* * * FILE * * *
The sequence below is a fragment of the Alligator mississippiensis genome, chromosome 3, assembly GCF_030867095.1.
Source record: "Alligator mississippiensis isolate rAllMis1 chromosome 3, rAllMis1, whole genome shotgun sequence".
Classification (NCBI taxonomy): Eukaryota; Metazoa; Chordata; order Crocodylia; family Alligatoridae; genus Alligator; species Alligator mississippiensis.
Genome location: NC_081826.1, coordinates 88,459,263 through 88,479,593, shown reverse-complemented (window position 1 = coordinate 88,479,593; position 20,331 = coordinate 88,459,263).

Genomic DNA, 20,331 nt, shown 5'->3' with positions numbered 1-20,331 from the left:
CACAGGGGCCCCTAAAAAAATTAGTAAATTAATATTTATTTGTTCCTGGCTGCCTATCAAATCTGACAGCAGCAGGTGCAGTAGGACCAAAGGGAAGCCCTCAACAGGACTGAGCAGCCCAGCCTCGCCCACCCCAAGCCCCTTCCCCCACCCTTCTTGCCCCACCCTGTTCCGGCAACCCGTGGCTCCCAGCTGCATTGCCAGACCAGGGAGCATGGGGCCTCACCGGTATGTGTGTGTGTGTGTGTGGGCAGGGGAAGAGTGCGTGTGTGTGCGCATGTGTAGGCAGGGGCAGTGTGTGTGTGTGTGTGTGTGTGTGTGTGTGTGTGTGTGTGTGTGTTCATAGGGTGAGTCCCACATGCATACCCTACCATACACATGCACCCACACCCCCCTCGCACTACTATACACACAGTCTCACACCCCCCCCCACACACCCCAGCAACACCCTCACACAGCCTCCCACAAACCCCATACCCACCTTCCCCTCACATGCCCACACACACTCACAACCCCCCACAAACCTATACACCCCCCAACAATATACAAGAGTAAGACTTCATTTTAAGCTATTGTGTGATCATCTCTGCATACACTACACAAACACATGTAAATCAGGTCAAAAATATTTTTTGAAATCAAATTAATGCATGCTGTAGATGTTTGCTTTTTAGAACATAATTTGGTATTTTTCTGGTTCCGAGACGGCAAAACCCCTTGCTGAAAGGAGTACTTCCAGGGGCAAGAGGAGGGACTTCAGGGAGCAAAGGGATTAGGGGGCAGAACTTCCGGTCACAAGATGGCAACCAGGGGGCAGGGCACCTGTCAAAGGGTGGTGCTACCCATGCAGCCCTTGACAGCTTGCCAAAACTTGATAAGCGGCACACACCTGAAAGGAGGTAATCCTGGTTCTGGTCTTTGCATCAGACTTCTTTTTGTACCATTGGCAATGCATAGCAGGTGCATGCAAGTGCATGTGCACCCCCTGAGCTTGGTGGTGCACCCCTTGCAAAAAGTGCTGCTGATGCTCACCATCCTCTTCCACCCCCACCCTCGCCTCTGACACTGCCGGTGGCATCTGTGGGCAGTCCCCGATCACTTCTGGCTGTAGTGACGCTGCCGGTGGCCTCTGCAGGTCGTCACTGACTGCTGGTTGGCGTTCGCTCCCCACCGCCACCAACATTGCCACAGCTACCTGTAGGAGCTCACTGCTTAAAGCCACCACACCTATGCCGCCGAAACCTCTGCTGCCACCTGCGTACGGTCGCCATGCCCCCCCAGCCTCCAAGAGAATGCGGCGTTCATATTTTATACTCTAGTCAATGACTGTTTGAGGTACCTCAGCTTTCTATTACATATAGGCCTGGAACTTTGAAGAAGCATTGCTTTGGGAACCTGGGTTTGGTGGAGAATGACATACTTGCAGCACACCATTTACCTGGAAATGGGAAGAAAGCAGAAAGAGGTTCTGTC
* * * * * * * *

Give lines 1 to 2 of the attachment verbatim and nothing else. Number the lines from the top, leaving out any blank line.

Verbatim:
The sequence below is a fragment of the Alligator mississippiensis genome, chromosome 3, assembly GCF_030867095.1.
Source record: "Alligator mississippiensis isolate rAllMis1 chromosome 3, rAllMis1, whole genome shotgun sequence".